more than our attributes

I’ve been challenged to think lately, which has been good timing, since I’ve also had the opportunity to do a lot of driving on my own, which has given me ample time to do said necessary thinking. One thing I was challenged on a little while back was how I view people who do things I don’t necessary agree with (the thought process was a little more complicated than that, but let’s simplify for space considerations). So I thought, and what it came up with wasn’t really anything new, but was simply the ability to apply something I already did in my thinking to new situations.

The original topic was smoking — how do I feel about people that smoke, especially those who are addicted now and can’t do much about that? It was a tough question to begin with, especially since I have a button on my backpack stating, “Kiss me! I don’t smoke.” Firstly, I personally find the act of smoking kind of disgusting, and it’s pretty much a turn off for me “romantically.” But, I also realize it’s more than that.

A smoker is more than their smoking. We’re all more than our actions, though our actions, in some ways, do speak about who we are, but motivation is also an important part to the equation (i. e. stealing could speak badly about a person, but what if someone is forced to steal based on poverty or other forces beyond their control?). In a similar fashion, I am more than a pastor’s kid (if you didn’t know already) as someone else is more than an evangelical Christian as someone else is more than an engineering student. We’re more than our economic class, our skin color, our addictions, our hosing status.  Our attributes definitely speak in some way to who we are, but we’re all much too multi-faceted to be pigeonholed into these one-dimensional categories.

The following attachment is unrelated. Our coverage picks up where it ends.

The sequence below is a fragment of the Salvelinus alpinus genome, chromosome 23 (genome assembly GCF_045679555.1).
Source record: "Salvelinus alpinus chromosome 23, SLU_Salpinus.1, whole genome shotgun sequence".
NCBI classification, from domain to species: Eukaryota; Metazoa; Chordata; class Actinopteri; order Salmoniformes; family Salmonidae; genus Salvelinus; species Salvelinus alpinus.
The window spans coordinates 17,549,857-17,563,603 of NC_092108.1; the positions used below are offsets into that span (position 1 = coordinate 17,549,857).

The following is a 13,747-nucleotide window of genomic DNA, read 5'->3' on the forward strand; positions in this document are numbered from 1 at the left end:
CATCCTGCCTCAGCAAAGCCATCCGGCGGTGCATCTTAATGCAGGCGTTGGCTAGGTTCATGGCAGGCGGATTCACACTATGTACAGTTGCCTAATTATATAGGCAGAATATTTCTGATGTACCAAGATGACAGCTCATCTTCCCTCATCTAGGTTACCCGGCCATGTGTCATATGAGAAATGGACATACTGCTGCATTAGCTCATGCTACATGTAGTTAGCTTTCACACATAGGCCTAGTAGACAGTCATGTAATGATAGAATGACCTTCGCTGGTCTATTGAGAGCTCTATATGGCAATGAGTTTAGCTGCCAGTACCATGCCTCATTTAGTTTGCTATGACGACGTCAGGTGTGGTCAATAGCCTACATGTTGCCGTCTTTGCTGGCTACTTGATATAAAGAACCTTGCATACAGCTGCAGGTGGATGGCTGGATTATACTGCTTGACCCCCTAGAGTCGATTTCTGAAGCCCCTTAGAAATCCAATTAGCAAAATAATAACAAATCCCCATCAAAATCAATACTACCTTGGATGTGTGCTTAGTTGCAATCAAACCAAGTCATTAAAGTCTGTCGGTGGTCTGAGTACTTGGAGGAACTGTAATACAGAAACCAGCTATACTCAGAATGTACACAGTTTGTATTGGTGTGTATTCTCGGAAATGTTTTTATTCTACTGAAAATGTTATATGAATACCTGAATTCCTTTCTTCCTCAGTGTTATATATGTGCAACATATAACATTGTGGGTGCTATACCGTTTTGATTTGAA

I think the quote from The Muppets Take Manhattan is something like, “Peoples is peoples,” even if it’s never really made sense to me until now. You can know a lot about someone, and obviously the more you know about them, the more you know them, but one can only know so much — and really, we don’t even know ourselves completely, do we?

Remember that we all have flaws, and even some things one might see as a flaw another might find as a positive attribute. “One woman’s trash is another woman’s treasure,” to get even more cliche. So try not to judge (someone times you can’t help it, but you can do your best), and work toward tolerance around every corner. Don’t we each have the right to be who we want to be anyway?


One Response to more than our attributes

  1. Peg Bjorlin says:

    You say things so well. All people are made by God, and he loves us all the same, and God does not make junk. All the different people are what makes the world a wonderful and interesting place. God bless us, everyone.

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